The social media titan has reportedly put forward a proposed feature that would allow users to see their own checking-account balances through the platform, as well as fraud alerts that could be delivered through Facebook as well.
Facebook is now discussing partnership ideas with firms like Citigroup Inc., Wells Fargo, and JPMorgan Chase, but the Cambridge Analytica incident has reportedly caused at least "one large US bank" to pull out of the talks. The information would be used to offer new services to Facebook account holders.
Chase isn't "sharing our customers' off-platform transaction data with these platforms, and have had to say no to some things as a result", said JPMorgan Chase's spokeswoman Patricia Wexler, referring CNET to her statement to the Journal. "We also don't have special relationships, partnership, or contracts with banks or credit-card companies to use their customers' purchase data for ads".
Facebook has been under fire for several scandals involving data privacy, starting with Cambridge Analytica. The idea is that messaging with a bank can be better than waiting on hold over the phone - and it's completely opt-in. (JPM), Wells Fargo & Co.More news: Donald Trump says tariffs 'working big time'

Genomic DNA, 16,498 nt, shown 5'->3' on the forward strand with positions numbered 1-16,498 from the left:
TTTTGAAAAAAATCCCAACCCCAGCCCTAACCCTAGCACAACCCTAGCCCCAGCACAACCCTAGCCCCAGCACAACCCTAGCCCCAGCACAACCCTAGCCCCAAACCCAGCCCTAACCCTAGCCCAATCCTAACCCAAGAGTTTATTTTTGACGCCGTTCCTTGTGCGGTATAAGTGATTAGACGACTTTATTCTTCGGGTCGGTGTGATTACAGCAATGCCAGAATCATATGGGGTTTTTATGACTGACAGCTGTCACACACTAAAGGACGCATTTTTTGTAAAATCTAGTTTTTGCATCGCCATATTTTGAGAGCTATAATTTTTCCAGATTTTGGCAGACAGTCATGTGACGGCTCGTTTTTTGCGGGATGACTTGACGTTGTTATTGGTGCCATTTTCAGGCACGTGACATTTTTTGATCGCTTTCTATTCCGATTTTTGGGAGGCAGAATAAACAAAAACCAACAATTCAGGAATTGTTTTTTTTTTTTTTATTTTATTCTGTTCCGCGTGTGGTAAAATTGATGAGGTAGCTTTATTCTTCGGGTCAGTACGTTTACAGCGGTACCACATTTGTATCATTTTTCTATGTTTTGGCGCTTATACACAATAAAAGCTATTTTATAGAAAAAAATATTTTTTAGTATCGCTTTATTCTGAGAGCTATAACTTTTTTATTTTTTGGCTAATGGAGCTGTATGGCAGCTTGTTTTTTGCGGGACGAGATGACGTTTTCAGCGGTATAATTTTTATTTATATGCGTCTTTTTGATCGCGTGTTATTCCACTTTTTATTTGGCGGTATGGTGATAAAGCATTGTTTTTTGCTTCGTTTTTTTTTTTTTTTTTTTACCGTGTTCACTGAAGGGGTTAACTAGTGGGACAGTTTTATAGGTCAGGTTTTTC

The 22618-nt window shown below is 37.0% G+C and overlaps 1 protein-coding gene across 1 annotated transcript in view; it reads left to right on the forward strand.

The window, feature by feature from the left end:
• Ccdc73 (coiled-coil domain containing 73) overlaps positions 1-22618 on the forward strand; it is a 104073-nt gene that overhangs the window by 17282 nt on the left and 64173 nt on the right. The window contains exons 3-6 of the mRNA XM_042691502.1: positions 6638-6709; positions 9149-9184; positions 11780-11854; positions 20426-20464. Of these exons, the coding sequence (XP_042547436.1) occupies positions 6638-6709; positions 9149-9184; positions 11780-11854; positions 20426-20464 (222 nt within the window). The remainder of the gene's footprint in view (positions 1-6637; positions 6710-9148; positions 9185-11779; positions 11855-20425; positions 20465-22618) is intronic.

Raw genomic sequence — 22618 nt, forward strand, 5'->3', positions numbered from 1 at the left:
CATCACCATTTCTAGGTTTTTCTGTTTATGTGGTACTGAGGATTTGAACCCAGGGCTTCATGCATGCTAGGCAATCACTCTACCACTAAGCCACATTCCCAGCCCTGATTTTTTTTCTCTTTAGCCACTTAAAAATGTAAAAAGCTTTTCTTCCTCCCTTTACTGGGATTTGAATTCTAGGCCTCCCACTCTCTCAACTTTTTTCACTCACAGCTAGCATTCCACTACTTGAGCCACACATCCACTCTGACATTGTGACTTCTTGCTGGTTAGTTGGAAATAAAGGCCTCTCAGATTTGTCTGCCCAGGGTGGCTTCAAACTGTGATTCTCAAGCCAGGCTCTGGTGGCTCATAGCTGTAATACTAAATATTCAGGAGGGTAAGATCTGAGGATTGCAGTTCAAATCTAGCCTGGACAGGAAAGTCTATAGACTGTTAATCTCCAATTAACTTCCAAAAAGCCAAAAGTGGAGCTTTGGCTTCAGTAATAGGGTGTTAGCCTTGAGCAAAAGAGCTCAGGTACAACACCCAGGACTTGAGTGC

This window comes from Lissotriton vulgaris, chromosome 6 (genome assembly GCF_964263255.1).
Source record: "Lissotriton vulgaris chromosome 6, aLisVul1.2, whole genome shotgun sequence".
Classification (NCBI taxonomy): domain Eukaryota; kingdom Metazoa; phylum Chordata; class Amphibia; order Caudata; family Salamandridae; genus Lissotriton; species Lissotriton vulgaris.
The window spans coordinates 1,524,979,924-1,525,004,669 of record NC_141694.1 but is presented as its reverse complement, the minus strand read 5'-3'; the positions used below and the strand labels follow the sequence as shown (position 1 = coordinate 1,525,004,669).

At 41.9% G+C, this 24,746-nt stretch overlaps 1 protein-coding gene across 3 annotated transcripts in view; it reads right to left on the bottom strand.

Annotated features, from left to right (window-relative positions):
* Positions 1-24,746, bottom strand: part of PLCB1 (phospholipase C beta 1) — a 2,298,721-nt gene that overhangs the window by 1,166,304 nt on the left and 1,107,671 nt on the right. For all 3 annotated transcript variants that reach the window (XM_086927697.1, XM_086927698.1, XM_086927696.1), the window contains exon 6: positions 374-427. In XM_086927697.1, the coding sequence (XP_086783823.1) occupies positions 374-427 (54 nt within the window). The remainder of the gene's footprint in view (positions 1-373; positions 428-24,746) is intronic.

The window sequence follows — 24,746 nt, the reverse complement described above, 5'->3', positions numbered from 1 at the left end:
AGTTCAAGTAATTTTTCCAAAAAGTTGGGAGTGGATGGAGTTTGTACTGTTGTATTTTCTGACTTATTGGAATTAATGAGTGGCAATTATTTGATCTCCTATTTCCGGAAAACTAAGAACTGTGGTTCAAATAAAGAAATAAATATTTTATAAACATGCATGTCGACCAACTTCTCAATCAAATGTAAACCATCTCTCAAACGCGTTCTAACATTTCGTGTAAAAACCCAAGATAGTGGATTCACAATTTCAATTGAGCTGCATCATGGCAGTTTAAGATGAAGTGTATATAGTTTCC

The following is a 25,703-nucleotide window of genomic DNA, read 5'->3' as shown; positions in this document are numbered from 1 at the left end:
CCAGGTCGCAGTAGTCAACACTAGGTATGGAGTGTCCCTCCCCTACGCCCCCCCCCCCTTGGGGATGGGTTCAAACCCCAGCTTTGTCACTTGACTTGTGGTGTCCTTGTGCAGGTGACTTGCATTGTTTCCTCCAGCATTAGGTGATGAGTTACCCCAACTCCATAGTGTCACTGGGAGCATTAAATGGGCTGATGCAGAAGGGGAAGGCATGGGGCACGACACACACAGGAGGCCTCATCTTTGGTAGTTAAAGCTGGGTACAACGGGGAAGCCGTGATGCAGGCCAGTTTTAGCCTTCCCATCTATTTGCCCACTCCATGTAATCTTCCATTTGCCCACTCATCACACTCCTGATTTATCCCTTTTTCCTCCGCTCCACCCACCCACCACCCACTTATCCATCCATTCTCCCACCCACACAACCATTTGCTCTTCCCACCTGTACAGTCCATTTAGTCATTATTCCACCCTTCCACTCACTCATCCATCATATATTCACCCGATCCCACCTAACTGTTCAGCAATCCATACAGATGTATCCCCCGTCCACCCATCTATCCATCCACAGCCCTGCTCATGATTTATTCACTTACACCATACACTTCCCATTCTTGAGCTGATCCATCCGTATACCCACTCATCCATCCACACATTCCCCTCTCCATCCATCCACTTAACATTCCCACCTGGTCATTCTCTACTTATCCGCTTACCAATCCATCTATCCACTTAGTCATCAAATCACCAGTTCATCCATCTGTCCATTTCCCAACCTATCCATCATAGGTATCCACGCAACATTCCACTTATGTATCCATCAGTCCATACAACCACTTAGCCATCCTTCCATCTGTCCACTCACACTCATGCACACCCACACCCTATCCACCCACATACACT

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And according to the Wall Street Journal-which first reported on Facebook's plans on Monday-the social media behemoth isn't the only tech company that wants access to Americans' financial data.
Messenger can be used by businesses to help people keep track of account information such as balances, receipts, or shipping dates, according to the social network. A critical part of these partnerships is keeping people's information safe and secure.
Facebook has reportedly said that it wouldn't use the data to improve its ad-targeting or share it with others. Shares in Facebook plummeted last week, wiping out some $100 billion, after the firm missed quarterly revenue forecasts and warned growth would be far weaker than previously estimated.